On Wednesday, New York Times chairman and publisher Arthur Sulzberger Jr. dealt Luddites a blow by admitting that eventually, the Gray Lady will exist only virtually.
Sulzberger made these remarks at the WAN-IFRA’s 9th International Newsroom Summit, a conference being held yesterday and today in London. The publisher was there to deliver the keynote speech during a session about getting readers to pay for online content—the New York Times is slated to introduce a metered paywall on its website early next year.
Though Sulzberger’s statement may seem shocking, it shouldn’t surprise anyone who’s been following the plight of print media over the past decade. Mashable reports that the situation is rapidly growing more and more dire:
As newspaper circulation continues to fall, so do newspaper revenues. All told, losses amount to 27.2% or ad revenue lost year-over-year between 2008 and 2009. More and more consumers are using the web to stay updated about current events; in fact, in a poll earlier this year, only 21.7% of Mashable readers said they got their news from a newspaper.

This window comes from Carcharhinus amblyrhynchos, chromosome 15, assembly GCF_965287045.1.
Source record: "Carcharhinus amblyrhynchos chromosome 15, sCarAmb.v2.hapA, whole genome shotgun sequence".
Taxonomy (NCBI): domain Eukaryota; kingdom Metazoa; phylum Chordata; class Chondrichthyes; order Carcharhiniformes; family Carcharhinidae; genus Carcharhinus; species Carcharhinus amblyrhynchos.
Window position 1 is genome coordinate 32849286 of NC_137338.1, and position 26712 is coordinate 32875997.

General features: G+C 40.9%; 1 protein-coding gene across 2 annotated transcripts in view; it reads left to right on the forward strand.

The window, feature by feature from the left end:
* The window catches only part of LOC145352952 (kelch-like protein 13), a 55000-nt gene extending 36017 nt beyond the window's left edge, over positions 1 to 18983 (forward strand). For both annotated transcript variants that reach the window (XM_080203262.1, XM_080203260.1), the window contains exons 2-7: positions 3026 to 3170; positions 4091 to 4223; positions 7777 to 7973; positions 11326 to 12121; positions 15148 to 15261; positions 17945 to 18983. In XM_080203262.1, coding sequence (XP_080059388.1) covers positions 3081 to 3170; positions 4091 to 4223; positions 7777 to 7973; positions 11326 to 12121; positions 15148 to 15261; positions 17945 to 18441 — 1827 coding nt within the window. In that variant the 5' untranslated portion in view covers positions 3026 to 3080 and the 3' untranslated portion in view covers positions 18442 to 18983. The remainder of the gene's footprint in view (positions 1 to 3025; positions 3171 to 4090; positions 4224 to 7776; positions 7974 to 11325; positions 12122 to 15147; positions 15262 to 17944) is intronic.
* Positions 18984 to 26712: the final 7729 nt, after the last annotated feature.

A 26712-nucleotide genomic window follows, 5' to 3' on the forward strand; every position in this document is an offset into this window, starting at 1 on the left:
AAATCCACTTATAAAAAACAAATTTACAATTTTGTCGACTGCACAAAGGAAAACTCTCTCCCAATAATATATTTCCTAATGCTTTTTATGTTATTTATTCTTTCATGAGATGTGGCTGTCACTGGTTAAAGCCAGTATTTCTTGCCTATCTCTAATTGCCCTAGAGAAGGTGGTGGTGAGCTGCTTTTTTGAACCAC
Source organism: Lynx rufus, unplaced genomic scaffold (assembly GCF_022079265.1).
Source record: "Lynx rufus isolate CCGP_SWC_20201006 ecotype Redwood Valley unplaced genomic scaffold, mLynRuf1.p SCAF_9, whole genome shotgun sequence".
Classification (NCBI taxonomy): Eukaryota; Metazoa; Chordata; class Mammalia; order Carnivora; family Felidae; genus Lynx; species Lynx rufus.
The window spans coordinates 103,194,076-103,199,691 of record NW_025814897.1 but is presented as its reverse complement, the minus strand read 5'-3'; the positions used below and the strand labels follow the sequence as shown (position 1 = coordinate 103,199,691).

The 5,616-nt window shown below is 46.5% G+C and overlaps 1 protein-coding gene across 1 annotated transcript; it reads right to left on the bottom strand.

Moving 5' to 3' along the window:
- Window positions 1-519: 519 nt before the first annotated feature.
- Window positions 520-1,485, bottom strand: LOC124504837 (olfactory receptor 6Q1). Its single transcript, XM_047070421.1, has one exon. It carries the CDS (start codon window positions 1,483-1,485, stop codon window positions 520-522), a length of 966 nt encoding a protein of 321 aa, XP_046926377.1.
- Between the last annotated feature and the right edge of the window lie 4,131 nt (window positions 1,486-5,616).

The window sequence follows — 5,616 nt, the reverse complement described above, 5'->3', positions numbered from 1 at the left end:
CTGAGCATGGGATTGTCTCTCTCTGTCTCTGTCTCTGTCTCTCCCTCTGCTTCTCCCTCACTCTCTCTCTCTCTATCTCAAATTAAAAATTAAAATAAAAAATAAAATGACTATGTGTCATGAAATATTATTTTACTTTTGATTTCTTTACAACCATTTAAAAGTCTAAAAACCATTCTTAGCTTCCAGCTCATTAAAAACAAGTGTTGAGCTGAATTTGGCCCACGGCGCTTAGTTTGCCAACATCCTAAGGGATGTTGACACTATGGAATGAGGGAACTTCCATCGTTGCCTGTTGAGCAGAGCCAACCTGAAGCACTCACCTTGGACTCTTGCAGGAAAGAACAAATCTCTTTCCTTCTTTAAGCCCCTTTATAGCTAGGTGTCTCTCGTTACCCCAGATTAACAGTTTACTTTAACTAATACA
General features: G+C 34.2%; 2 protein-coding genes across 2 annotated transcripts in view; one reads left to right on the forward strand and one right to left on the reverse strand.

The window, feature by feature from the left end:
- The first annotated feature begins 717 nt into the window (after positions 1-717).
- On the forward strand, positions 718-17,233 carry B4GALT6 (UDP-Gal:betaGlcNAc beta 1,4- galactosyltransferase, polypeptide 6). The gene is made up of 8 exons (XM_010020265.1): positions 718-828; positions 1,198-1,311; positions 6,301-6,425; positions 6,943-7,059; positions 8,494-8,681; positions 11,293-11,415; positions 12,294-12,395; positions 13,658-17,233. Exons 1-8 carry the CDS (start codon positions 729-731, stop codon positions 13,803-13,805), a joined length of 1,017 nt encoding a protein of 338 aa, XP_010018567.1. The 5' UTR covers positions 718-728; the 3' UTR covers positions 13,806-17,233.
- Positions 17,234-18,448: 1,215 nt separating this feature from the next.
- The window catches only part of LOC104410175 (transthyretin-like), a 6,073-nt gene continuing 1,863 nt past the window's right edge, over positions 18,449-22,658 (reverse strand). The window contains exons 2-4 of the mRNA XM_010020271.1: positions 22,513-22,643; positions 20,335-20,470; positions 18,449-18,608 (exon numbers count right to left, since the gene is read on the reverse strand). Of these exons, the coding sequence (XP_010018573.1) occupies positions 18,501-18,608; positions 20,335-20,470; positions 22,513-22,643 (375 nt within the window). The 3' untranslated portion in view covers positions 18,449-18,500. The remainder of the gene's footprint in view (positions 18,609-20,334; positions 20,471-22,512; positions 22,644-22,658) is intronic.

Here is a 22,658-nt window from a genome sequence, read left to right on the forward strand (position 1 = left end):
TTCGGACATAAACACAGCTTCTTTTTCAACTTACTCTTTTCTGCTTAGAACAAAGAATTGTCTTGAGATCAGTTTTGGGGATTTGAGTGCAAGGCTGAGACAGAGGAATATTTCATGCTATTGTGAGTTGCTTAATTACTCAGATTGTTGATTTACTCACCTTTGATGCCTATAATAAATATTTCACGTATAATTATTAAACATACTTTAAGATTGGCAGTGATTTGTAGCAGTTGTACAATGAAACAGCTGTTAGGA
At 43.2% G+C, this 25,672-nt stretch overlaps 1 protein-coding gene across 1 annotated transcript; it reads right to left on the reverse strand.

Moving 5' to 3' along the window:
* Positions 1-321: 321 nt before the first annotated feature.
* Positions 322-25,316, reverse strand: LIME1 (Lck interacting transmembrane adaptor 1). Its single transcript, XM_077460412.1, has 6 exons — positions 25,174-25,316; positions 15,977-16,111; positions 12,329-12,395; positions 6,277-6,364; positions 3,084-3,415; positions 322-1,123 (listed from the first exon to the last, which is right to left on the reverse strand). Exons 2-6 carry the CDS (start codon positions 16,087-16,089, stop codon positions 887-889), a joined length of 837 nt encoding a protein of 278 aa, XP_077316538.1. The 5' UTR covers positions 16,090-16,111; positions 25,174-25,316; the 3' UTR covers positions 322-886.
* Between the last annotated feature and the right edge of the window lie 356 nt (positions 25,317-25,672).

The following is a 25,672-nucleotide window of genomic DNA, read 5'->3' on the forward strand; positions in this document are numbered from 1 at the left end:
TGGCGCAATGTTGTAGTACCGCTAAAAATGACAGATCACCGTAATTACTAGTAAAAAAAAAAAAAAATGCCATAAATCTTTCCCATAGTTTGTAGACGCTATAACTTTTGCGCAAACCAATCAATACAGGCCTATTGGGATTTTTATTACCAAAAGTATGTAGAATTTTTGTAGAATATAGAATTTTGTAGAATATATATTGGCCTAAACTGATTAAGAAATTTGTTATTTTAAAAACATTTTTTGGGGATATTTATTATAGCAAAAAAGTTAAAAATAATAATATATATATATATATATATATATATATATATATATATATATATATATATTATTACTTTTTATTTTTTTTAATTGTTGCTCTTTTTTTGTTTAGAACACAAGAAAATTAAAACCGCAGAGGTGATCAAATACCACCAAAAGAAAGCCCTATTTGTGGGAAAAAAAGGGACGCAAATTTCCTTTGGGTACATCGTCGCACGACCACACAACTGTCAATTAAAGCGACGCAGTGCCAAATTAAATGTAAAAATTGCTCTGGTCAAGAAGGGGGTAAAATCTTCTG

Clearly, something has to change if venerable news institutions like the Times are to stay afloat. Sulzberger seemed confident about the paper’s imminent paywall, calling its adoption “a step in the right direction for us.” And if this experiment turns out to be a bust, like the TimesSelect debacle of 2007?
Well, that’s the beauty of working in a relatively low-cost digital atmosphere: “If we discover that we’ve tried something that’s not working, we could change it,” Sulzberger said.
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